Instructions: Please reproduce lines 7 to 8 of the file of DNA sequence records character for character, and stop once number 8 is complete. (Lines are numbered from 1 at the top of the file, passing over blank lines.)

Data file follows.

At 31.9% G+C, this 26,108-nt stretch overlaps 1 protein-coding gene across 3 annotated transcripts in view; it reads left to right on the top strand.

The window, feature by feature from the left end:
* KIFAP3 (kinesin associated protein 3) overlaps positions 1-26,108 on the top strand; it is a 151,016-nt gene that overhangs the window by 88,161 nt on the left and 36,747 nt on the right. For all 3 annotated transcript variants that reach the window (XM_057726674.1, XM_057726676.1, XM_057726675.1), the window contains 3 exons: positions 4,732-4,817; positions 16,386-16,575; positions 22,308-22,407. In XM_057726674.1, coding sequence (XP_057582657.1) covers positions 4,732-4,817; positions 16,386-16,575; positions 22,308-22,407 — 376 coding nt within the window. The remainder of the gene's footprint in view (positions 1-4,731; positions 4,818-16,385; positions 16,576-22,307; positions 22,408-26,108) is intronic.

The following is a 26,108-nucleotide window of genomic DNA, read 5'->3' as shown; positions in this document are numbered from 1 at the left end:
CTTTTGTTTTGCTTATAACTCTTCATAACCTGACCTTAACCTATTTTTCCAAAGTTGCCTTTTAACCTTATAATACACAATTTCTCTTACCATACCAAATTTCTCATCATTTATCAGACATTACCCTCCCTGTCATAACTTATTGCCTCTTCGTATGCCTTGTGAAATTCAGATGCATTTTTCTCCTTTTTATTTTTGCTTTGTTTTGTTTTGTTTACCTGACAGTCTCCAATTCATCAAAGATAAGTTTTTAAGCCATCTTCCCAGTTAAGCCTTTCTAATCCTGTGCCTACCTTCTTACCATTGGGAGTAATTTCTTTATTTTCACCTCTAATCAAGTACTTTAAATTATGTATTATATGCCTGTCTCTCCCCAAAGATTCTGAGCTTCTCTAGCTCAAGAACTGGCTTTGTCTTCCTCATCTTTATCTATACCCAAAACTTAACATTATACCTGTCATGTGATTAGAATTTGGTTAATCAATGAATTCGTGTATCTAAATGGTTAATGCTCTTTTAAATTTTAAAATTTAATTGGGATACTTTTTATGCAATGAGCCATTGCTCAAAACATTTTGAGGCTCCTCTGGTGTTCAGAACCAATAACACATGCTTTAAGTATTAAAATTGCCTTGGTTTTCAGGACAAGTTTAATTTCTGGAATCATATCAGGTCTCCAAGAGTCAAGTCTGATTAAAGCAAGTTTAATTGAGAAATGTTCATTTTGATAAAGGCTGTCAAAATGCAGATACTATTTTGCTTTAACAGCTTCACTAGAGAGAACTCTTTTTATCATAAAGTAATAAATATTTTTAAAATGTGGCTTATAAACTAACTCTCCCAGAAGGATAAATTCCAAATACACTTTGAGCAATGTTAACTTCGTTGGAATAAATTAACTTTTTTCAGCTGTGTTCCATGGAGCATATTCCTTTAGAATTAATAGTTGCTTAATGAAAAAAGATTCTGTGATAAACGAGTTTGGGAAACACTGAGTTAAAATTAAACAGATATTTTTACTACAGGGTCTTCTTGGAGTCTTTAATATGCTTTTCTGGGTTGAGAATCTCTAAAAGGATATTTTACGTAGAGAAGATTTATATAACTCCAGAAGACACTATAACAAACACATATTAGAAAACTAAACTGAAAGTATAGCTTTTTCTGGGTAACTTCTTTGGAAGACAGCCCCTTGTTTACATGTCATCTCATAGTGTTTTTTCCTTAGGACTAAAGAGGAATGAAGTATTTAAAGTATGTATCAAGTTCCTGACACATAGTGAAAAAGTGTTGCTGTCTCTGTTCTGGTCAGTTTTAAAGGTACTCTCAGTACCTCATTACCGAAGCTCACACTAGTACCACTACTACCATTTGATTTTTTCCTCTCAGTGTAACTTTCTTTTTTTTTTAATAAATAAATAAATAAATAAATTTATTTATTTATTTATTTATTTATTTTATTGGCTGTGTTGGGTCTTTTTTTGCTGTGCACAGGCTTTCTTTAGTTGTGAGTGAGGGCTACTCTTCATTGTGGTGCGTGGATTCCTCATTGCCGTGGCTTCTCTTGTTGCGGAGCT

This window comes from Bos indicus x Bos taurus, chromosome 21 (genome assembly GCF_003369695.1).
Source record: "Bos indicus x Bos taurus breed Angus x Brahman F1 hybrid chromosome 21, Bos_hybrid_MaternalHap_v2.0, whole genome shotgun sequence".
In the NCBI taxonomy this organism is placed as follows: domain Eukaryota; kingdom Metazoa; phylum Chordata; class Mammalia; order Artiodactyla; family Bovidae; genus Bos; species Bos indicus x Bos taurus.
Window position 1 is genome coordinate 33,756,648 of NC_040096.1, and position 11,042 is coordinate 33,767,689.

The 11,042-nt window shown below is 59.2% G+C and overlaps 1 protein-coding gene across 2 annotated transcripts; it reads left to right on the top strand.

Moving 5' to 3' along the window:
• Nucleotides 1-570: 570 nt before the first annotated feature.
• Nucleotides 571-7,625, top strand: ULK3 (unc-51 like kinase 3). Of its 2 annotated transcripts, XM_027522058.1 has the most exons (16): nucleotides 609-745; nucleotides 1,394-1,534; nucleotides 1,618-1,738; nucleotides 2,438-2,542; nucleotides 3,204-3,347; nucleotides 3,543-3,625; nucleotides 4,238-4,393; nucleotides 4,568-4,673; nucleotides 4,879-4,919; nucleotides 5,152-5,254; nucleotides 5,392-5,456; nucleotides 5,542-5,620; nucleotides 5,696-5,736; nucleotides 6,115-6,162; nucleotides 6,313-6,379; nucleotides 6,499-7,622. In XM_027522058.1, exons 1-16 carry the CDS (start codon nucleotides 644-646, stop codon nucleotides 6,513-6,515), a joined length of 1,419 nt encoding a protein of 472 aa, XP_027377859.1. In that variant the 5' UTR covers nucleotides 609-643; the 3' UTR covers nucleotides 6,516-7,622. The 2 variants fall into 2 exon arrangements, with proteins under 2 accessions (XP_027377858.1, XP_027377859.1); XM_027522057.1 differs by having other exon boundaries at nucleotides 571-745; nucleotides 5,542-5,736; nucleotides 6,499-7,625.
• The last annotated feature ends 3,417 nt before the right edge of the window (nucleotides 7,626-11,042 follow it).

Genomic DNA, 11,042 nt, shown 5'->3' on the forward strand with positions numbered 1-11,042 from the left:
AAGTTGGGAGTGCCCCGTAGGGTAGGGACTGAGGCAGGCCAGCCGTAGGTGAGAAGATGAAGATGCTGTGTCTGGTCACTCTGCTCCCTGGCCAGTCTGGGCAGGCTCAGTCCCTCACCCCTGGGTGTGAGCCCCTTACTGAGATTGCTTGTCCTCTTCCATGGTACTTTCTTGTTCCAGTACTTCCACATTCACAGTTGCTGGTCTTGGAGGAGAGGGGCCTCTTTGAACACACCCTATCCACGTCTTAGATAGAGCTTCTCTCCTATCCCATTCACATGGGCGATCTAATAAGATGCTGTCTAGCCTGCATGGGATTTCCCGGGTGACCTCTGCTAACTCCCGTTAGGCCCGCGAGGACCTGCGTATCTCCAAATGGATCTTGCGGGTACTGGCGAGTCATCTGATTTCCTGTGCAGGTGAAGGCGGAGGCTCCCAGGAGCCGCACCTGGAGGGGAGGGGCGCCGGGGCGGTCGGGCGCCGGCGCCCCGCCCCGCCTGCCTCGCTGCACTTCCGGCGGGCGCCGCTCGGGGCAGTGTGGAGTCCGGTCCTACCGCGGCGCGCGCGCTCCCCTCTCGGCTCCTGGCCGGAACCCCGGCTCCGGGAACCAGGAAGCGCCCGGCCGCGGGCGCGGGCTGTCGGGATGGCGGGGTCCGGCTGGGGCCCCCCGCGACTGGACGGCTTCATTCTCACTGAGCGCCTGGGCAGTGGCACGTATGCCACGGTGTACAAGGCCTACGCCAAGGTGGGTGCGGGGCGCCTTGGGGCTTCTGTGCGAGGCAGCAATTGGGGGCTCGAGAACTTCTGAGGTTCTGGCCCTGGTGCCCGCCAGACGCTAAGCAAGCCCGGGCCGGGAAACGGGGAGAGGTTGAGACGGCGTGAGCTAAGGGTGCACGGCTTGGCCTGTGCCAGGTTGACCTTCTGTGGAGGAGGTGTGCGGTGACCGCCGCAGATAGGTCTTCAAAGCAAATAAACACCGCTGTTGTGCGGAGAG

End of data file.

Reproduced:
Source record: "Bos indicus x Bos taurus breed Angus x Brahman F1 hybrid chromosome 21, Bos_hybrid_MaternalHap_v2.0, whole genome shotgun sequence".
In the NCBI taxonomy this organism is placed as follows: domain Eukaryota; kingdom Metazoa; phylum Chordata; class Mammalia; order Artiodactyla; family Bovidae; genus Bos; species Bos indicus x Bos taurus.